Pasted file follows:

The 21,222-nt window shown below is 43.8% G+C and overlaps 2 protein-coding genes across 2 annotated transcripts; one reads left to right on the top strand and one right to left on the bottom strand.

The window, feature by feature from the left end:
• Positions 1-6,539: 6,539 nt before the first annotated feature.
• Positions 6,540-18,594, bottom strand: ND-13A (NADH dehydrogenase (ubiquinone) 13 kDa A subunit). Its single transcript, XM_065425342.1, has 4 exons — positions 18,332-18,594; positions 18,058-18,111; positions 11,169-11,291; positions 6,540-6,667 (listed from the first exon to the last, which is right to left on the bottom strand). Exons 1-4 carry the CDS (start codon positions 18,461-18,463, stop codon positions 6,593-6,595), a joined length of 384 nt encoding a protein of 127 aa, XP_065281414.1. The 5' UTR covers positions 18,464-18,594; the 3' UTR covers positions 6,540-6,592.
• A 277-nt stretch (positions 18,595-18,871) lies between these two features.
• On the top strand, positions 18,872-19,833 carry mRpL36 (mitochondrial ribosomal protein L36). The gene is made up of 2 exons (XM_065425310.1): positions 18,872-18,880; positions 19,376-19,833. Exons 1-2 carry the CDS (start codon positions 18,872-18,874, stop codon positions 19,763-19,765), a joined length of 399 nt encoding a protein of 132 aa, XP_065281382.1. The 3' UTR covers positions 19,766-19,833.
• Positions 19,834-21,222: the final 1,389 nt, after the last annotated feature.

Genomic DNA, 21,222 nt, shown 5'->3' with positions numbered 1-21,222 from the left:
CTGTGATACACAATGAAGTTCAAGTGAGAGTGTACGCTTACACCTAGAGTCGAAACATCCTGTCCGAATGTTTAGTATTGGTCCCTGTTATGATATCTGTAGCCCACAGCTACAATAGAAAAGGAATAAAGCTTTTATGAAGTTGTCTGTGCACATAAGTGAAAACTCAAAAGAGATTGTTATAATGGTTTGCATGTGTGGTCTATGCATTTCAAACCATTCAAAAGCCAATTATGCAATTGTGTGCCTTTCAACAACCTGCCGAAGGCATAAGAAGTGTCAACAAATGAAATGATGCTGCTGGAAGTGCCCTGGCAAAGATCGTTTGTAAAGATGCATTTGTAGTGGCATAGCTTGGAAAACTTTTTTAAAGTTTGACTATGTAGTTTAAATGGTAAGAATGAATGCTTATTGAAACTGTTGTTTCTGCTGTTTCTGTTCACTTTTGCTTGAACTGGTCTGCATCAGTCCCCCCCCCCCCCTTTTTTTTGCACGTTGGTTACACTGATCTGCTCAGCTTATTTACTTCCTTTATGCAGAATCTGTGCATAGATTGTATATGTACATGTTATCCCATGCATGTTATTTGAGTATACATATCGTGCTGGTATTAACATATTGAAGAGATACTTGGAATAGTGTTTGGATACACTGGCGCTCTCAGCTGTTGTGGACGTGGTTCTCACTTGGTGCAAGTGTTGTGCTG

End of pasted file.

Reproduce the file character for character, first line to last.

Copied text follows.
The 21,222-nt window shown below is 43.8% G+C and overlaps 2 protein-coding genes across 2 annotated transcripts; one reads left to right on the top strand and one right to left on the bottom strand.

The window, feature by feature from the left end:
• Positions 1-6,539: 6,539 nt before the first annotated feature.
• Positions 6,540-18,594, bottom strand: ND-13A (NADH dehydrogenase (ubiquinone) 13 kDa A subunit). Its single transcript, XM_065425342.1, has 4 exons — positions 18,332-18,594; positions 18,058-18,111; positions 11,169-11,291; positions 6,540-6,667 (listed from the first exon to the last, which is right to left on the bottom strand). Exons 1-4 carry the CDS (start codon positions 18,461-18,463, stop codon positions 6,593-6,595), a joined length of 384 nt encoding a protein of 127 aa, XP_065281414.1. The 5' UTR covers positions 18,464-18,594; the 3' UTR covers positions 6,540-6,592.
• A 277-nt stretch (positions 18,595-18,871) lies between these two features.
• On the top strand, positions 18,872-19,833 carry mRpL36 (mitochondrial ribosomal protein L36). The gene is made up of 2 exons (XM_065425310.1): positions 18,872-18,880; positions 19,376-19,833. Exons 1-2 carry the CDS (start codon positions 18,872-18,874, stop codon positions 19,763-19,765), a joined length of 399 nt encoding a protein of 132 aa, XP_065281382.1. The 3' UTR covers positions 19,766-19,833.
• Positions 19,834-21,222: the final 1,389 nt, after the last annotated feature.

Genomic DNA, 21,222 nt, shown 5'->3' with positions numbered 1-21,222 from the left:
CTGTGATACACAATGAAGTTCAAGTGAGAGTGTACGCTTACACCTAGAGTCGAAACATCCTGTCCGAATGTTTAGTATTGGTCCCTGTTATGATATCTGTAGCCCACAGCTACAATAGAAAAGGAATAAAGCTTTTATGAAGTTGTCTGTGCACATAAGTGAAAACTCAAAAGAGATTGTTATAATGGTTTGCATGTGTGGTCTATGCATTTCAAACCATTCAAAAGCCAATTATGCAATTGTGTGCCTTTCAACAACCTGCCGAAGGCATAAGAAGTGTCAACAAATGAAATGATGCTGCTGGAAGTGCCCTGGCAAAGATCGTTTGTAAAGATGCATTTGTAGTGGCATAGCTTGGAAAACTTTTTTAAAGTTTGACTATGTAGTTTAAATGGTAAGAATGAATGCTTATTGAAACTGTTGTTTCTGCTGTTTCTGTTCACTTTTGCTTGAACTGGTCTGCATCAGTCCCCCCCCCCCCCTTTTTTTTGCACGTTGGTTACACTGATCTGCTCAGCTTATTTACTTCCTTTATGCAGAATCTGTGCATAGATTGTATATGTACATGTTATCCCATGCATGTTATTTGAGTATACATATCGTGCTGGTATTAACATATTGAAGAGATACTTGGAATAGTGTTTGGATACACTGGCGCTCTCAGCTGTTGTGGACGTGGTTCTCACTTGGTGCAAGTGTTGTGCTG